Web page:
The principal role of progestogens is to protect the endometrium from oestrogenic stimulation, as unopposed oestrogenic stimulation of the endometrium will lead to endometrial hyperplasia, atypical hyperplasia and endometrial cancer. Numerous studies have shown that administration of a progestogen for ten to 14 days per month will induce secretory change in the endometrium and prevent hyperplastic change. This action is mediated genomically via the progesterone receptors PR a and PR b.
While natural progesterone and the retro progesterone dydrogesterone bind mainly to the progesterone receptors, the synthetic progestins not only bind to the progesterone receptor but also bind to other steroid receptors including glucocorticoid, mineralocorticoid, androgen and oestrogen receptors. This can give rise to unwanted side effects including the apparent increase in risk of breast cancer seen with long-term use of oestrogen combined with synthetic progestins compared to natural progesterone or dydrogesterone.9
Therefore, progestogens should only be used in women with an intact uterus or in women receiving HRT for debilitating menopausal symptoms shortly after surgical treatment of endometrial cancer.
Testosterone is produced in the adrenal cortex and the ovary. Levels decline following the menopause and are more pronounced following a surgical menopause. There is no level of testosterone below which a woman can be described as androgen deficient. However, several randomised clinical trials of testosterone in doses appropriate for women have shown significant benefit in the treatment of hypoactive sexual desire and arousal disorders.10 Testosterone exerts its primary effects genomically via testosterone receptors; however, it is important to note that aromatasealso converts testosterone to oestrogen. Therefore, without testosterone women cannot produce oestrogen and testosterone supplementation will inevitably result in some oestrogen production as well.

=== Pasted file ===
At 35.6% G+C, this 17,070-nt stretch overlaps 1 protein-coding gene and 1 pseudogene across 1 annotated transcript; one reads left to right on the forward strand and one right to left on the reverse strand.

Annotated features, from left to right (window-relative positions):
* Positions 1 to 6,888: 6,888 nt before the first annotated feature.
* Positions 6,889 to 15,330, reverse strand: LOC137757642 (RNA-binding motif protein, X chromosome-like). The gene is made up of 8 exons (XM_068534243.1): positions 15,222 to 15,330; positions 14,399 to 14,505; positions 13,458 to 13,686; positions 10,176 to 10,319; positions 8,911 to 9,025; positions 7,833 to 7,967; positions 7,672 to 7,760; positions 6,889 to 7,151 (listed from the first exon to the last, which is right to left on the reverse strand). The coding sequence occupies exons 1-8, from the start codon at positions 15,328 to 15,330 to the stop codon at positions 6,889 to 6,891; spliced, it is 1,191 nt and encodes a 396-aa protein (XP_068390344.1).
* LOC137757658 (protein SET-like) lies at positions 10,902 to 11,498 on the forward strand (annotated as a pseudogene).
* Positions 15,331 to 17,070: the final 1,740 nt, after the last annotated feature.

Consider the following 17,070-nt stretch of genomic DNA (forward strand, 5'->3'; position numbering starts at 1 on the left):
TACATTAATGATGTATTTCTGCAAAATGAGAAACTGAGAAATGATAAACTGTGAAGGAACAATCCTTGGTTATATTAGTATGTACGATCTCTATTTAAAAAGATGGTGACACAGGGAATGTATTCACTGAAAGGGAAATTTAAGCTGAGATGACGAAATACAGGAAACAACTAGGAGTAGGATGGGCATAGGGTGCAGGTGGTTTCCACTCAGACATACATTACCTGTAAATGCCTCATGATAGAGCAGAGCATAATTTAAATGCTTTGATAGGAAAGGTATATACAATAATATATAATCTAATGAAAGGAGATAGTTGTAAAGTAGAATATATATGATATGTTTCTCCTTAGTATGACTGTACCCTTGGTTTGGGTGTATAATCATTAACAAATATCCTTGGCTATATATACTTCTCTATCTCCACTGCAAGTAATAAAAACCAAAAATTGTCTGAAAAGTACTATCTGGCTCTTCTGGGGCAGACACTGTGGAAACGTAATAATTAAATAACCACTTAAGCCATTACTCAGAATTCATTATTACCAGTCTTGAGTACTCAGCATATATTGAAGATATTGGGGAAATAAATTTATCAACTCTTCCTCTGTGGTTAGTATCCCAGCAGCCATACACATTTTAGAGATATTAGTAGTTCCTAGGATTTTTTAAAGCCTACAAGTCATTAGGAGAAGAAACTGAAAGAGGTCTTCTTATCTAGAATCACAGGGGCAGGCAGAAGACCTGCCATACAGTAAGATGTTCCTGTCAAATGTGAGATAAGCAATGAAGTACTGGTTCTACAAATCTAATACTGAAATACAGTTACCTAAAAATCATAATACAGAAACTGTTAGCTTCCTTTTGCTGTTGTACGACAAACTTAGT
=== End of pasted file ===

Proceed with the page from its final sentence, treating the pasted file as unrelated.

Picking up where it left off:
Tibolone is a synthetic compound exerting oestrogenic, progestogenic and androgenic properties. The parent compound has only weak activity, but is metabolised in the gut into two hydroxylated metabolites that exert their clinical effects primarily by binding to the oestrogen receptors. A Delta 4 isomer acts as a weak progestogen, exerting its effect via the progesterone receptors, and the parent molecule also exerts a weak androgenic effect via the androgen receptor. Tibolone and its metabolites also inhibit the action of a breast specific sulphatase enzyme and 17-beta hydroxy steroid dehydrogenase type 2, resulting in reduced oestrogenic stimulation of the breast. Thus although tibolone alleviates vasomotor symptoms, improves bone density and reduces fractures it does so via a combination of metabolic, enzyme-mediated and receptor-mediated actions.11